the west end and before Broughty Ferry, was another Dundee. It was a
city of adults as short as children and children with old faces, of
drunks in men-only bars, poverty and powerlessness. I was taught –
by my school, my parents, my radio, my television – that nobody
wise should sound as if they came from there. Get a vowel wrong and
somewhere harsh might come to claim you. I learned what so many
children in non-dominant cultures learn – that the inside of your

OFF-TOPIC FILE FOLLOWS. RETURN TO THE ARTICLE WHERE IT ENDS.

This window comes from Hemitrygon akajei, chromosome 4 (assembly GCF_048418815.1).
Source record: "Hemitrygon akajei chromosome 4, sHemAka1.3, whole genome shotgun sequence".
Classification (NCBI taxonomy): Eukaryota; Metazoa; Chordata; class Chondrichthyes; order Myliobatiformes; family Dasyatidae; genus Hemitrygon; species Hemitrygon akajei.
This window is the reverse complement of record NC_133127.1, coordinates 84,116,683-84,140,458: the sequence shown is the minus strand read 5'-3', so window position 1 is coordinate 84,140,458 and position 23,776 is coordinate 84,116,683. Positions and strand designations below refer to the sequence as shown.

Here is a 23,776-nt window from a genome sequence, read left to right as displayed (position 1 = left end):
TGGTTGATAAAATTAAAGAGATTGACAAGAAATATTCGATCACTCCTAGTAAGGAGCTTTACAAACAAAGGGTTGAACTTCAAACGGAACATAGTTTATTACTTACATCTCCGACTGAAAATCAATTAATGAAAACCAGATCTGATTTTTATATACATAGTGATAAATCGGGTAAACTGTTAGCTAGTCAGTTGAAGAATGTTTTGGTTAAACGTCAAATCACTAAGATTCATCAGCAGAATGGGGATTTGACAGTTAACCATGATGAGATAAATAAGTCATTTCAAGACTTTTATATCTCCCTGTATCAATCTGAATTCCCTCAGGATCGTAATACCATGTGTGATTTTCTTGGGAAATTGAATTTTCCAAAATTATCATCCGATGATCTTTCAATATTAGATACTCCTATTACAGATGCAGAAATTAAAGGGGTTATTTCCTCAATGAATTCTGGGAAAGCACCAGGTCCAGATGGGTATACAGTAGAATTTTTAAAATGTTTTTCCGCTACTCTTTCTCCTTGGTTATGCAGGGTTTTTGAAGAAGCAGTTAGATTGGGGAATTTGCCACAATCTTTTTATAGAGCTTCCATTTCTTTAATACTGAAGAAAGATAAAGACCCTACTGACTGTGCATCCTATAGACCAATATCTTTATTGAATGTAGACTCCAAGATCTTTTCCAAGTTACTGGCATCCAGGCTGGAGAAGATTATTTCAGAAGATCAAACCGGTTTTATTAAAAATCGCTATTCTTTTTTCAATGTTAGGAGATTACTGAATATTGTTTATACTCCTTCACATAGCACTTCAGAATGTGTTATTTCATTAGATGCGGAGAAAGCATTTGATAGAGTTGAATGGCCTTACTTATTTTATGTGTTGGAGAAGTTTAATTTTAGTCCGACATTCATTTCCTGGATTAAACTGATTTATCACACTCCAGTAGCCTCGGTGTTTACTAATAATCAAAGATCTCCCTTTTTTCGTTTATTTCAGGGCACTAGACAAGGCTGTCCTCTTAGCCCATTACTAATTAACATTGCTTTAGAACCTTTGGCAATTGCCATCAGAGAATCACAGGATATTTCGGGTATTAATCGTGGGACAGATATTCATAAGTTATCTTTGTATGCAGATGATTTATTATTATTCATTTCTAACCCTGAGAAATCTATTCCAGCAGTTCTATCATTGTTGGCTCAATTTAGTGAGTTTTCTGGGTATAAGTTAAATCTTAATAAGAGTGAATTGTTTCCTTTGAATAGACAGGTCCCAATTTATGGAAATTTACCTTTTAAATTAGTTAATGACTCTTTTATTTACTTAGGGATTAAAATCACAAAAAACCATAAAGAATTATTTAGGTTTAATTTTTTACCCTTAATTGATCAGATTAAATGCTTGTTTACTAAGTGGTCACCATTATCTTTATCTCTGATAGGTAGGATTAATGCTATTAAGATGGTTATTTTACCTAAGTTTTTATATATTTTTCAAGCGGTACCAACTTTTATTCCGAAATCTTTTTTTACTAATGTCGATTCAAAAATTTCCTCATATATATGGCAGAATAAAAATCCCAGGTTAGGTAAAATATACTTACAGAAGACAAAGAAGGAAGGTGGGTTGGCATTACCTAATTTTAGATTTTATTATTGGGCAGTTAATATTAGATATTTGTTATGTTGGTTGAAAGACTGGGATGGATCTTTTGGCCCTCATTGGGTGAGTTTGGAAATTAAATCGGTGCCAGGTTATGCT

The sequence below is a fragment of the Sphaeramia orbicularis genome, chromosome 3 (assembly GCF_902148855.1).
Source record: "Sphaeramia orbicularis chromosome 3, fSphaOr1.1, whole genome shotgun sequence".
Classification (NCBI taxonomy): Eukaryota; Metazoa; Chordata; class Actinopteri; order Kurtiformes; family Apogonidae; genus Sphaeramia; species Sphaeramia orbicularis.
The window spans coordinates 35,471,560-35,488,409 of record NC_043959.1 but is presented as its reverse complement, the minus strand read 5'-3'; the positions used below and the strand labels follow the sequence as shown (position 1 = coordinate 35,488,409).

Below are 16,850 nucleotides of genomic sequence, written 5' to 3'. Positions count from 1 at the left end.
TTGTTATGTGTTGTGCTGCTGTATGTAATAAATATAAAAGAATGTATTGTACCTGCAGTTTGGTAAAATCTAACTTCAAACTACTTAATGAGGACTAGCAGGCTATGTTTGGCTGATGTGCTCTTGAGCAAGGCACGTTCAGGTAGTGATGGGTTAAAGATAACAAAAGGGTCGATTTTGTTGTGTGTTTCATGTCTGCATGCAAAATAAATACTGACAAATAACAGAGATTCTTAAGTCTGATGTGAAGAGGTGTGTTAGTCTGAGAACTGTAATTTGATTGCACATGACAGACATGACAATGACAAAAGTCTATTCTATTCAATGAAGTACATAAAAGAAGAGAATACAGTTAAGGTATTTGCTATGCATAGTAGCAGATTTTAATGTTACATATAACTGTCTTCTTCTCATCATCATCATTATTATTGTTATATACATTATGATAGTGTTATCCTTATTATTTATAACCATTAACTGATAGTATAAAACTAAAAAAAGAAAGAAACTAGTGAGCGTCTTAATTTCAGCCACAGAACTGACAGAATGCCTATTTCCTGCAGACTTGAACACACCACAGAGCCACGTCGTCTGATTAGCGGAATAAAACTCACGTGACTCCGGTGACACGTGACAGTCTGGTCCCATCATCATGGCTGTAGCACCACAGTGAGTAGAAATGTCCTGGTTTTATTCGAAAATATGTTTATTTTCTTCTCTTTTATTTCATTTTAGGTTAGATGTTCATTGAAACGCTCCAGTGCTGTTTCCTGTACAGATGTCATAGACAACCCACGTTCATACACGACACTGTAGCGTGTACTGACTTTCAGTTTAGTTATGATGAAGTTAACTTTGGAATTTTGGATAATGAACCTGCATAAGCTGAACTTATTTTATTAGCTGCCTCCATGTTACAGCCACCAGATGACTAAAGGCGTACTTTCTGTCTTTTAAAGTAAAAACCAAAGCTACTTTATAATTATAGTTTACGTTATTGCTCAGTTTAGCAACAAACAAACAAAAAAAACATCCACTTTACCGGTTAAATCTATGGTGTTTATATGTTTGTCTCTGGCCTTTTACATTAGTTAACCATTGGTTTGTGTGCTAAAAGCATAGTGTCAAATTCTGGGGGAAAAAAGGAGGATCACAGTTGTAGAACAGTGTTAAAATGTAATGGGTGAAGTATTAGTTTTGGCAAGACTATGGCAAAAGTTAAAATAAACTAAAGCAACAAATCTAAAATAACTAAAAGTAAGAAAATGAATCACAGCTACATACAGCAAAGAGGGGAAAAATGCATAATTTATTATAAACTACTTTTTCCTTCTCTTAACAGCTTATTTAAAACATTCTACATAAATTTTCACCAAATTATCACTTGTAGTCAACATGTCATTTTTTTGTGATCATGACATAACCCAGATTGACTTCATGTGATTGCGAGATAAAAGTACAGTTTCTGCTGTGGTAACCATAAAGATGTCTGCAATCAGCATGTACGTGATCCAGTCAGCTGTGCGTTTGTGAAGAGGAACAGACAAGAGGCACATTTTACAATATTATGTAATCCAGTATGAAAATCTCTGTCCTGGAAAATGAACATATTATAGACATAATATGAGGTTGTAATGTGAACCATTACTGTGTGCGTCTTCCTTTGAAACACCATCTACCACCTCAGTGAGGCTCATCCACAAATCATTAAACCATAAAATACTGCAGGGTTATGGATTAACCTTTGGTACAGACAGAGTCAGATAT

head was wrong. There was one way of speaking indoors,
another in school and another for the street, while well-meaning
attempts to save children from the prejudices of others left me
feeling inwardly deformed in a muddle of competing languages.
often, what could allow individuals to be polyglot, adaptable, as
linguistically experimental and joyful as Shakespeare’s
many-voiced London, simply leads to silence and insecurity."